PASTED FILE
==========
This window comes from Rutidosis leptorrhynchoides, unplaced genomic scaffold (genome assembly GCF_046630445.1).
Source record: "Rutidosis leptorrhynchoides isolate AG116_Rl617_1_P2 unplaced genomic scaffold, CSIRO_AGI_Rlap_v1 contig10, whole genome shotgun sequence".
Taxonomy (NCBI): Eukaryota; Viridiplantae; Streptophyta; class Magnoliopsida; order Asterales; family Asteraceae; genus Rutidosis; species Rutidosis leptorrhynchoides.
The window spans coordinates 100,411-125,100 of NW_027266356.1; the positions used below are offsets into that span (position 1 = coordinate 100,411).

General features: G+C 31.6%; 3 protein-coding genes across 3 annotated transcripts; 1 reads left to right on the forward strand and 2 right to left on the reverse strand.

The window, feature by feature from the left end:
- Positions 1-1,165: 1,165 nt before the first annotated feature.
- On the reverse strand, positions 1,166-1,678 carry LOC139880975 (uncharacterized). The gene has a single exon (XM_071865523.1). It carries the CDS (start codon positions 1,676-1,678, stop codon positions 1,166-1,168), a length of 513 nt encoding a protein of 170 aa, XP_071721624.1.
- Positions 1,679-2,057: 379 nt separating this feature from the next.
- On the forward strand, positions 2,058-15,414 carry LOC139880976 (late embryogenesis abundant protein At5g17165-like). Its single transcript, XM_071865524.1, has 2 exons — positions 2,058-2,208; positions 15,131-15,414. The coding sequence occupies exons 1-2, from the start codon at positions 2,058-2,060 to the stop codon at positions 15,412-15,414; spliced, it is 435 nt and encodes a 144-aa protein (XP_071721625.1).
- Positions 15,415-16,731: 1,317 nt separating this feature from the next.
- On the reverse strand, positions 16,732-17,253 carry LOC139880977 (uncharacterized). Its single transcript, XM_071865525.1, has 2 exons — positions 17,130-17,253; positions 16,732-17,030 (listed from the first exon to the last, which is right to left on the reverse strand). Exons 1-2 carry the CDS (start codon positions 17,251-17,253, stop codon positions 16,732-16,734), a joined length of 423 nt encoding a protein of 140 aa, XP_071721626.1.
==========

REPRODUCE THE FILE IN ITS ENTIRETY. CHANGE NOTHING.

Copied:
This window comes from Rutidosis leptorrhynchoides, unplaced genomic scaffold (genome assembly GCF_046630445.1).
Source record: "Rutidosis leptorrhynchoides isolate AG116_Rl617_1_P2 unplaced genomic scaffold, CSIRO_AGI_Rlap_v1 contig10, whole genome shotgun sequence".
Taxonomy (NCBI): Eukaryota; Viridiplantae; Streptophyta; class Magnoliopsida; order Asterales; family Asteraceae; genus Rutidosis; species Rutidosis leptorrhynchoides.
The window spans coordinates 100,411-125,100 of NW_027266356.1; the positions used below are offsets into that span (position 1 = coordinate 100,411).

General features: G+C 31.6%; 3 protein-coding genes across 3 annotated transcripts; 1 reads left to right on the forward strand and 2 right to left on the reverse strand.

The window, feature by feature from the left end:
- Positions 1-1,165: 1,165 nt before the first annotated feature.
- On the reverse strand, positions 1,166-1,678 carry LOC139880975 (uncharacterized). The gene has a single exon (XM_071865523.1). It carries the CDS (start codon positions 1,676-1,678, stop codon positions 1,166-1,168), a length of 513 nt encoding a protein of 170 aa, XP_071721624.1.
- Positions 1,679-2,057: 379 nt separating this feature from the next.
- On the forward strand, positions 2,058-15,414 carry LOC139880976 (late embryogenesis abundant protein At5g17165-like). Its single transcript, XM_071865524.1, has 2 exons — positions 2,058-2,208; positions 15,131-15,414. The coding sequence occupies exons 1-2, from the start codon at positions 2,058-2,060 to the stop codon at positions 15,412-15,414; spliced, it is 435 nt and encodes a 144-aa protein (XP_071721625.1).
- Positions 15,415-16,731: 1,317 nt separating this feature from the next.
- On the reverse strand, positions 16,732-17,253 carry LOC139880977 (uncharacterized). Its single transcript, XM_071865525.1, has 2 exons — positions 17,130-17,253; positions 16,732-17,030 (listed from the first exon to the last, which is right to left on the reverse strand). Exons 1-2 carry the CDS (start codon positions 17,251-17,253, stop codon positions 16,732-16,734), a joined length of 423 nt encoding a protein of 140 aa, XP_071721626.1.